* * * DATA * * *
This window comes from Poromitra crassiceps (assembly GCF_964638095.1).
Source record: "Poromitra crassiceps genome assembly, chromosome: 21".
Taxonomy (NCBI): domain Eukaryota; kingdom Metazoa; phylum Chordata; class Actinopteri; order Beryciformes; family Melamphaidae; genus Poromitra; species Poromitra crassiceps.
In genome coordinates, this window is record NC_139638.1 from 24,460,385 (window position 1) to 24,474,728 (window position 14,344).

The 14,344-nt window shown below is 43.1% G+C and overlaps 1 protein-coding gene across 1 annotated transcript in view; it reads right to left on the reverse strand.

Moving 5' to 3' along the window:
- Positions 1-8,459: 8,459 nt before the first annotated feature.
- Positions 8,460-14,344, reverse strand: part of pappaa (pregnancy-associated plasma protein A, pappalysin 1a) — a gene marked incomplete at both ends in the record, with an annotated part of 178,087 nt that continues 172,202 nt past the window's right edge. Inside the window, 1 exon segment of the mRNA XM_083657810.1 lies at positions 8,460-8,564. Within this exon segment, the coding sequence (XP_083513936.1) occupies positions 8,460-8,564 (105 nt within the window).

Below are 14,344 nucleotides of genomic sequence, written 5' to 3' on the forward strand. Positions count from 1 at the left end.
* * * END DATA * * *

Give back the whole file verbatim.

This window comes from Poromitra crassiceps (assembly GCF_964638095.1).
Source record: "Poromitra crassiceps genome assembly, chromosome: 21".
Taxonomy (NCBI): domain Eukaryota; kingdom Metazoa; phylum Chordata; class Actinopteri; order Beryciformes; family Melamphaidae; genus Poromitra; species Poromitra crassiceps.
In genome coordinates, this window is record NC_139638.1 from 24,460,385 (window position 1) to 24,474,728 (window position 14,344).

The 14,344-nt window shown below is 43.1% G+C and overlaps 1 protein-coding gene across 1 annotated transcript in view; it reads right to left on the reverse strand.

Moving 5' to 3' along the window:
- Positions 1-8,459: 8,459 nt before the first annotated feature.
- Positions 8,460-14,344, reverse strand: part of pappaa (pregnancy-associated plasma protein A, pappalysin 1a) — a gene marked incomplete at both ends in the record, with an annotated part of 178,087 nt that continues 172,202 nt past the window's right edge. Inside the window, 1 exon segment of the mRNA XM_083657810.1 lies at positions 8,460-8,564. Within this exon segment, the coding sequence (XP_083513936.1) occupies positions 8,460-8,564 (105 nt within the window).

Below are 14,344 nucleotides of genomic sequence, written 5' to 3' on the forward strand. Positions count from 1 at the left end.